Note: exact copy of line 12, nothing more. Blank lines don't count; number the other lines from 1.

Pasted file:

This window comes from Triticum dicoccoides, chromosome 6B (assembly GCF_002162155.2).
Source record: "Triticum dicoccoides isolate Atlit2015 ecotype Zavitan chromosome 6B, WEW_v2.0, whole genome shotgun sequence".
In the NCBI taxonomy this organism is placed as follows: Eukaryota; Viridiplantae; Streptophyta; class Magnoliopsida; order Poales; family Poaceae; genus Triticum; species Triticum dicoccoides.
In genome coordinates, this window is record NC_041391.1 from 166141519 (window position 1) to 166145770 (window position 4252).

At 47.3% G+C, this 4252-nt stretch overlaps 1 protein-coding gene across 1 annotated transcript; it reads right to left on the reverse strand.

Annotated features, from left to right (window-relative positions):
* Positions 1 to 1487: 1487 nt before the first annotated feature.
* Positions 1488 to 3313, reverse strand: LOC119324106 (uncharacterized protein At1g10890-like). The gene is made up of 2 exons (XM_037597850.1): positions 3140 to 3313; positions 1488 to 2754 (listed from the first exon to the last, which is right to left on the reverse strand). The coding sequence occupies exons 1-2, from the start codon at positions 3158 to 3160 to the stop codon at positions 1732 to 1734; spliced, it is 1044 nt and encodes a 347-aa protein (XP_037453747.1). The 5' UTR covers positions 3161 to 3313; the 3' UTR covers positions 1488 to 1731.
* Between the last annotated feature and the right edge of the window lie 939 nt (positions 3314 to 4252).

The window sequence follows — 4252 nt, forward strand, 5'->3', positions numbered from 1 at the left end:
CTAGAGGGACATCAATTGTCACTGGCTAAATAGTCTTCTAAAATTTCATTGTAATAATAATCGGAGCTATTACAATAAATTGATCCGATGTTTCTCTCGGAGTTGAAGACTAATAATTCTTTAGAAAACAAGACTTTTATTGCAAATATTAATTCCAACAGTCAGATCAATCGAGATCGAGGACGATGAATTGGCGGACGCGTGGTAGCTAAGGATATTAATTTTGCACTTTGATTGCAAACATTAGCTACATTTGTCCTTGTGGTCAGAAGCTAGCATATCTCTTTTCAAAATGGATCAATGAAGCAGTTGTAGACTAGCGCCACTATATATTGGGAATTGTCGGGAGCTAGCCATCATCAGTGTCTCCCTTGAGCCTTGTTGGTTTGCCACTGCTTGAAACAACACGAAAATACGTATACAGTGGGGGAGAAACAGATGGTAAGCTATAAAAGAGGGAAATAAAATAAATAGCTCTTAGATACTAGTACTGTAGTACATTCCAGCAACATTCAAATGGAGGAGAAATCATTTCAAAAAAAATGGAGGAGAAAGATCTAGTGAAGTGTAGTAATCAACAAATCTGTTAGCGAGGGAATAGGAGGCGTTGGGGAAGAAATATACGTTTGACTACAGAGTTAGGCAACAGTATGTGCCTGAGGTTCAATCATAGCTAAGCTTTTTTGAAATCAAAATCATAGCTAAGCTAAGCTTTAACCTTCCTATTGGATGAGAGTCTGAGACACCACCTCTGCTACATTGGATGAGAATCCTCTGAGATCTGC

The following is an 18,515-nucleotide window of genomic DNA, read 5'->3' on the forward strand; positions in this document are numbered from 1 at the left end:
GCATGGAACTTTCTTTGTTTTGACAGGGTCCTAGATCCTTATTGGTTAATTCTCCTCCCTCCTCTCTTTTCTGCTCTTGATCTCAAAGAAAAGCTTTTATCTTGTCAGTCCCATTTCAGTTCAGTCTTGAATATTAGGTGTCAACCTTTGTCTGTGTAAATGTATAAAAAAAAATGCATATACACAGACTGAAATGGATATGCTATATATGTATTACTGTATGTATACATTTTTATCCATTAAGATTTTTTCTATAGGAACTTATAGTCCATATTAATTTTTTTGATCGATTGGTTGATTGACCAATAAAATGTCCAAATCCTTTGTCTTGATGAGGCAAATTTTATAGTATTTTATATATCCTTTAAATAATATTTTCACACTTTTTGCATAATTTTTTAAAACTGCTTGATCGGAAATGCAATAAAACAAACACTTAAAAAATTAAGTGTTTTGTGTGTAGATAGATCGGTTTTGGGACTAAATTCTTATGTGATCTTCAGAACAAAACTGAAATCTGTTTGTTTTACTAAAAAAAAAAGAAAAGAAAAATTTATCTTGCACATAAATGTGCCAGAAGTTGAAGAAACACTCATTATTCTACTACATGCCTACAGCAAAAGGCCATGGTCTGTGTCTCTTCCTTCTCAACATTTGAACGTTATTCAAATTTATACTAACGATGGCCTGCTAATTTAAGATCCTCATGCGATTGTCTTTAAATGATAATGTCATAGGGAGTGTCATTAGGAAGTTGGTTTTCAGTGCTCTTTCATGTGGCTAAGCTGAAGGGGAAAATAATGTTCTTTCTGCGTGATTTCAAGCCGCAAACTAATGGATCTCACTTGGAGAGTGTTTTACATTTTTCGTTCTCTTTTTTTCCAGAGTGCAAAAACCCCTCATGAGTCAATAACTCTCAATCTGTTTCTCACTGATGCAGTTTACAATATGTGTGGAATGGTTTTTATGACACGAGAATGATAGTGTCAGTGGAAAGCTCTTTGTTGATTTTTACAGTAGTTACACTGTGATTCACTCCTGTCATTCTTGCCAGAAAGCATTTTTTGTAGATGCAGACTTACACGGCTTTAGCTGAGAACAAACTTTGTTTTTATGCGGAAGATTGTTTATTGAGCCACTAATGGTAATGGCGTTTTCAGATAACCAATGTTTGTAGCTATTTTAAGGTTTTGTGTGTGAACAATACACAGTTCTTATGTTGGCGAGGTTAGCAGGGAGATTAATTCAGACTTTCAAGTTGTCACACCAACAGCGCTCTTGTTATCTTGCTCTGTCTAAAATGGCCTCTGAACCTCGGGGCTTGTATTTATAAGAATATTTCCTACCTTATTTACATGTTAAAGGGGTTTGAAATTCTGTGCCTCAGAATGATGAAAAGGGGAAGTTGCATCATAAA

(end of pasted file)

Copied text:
The following is an 18,515-nucleotide window of genomic DNA, read 5'->3' on the forward strand; positions in this document are numbered from 1 at the left end: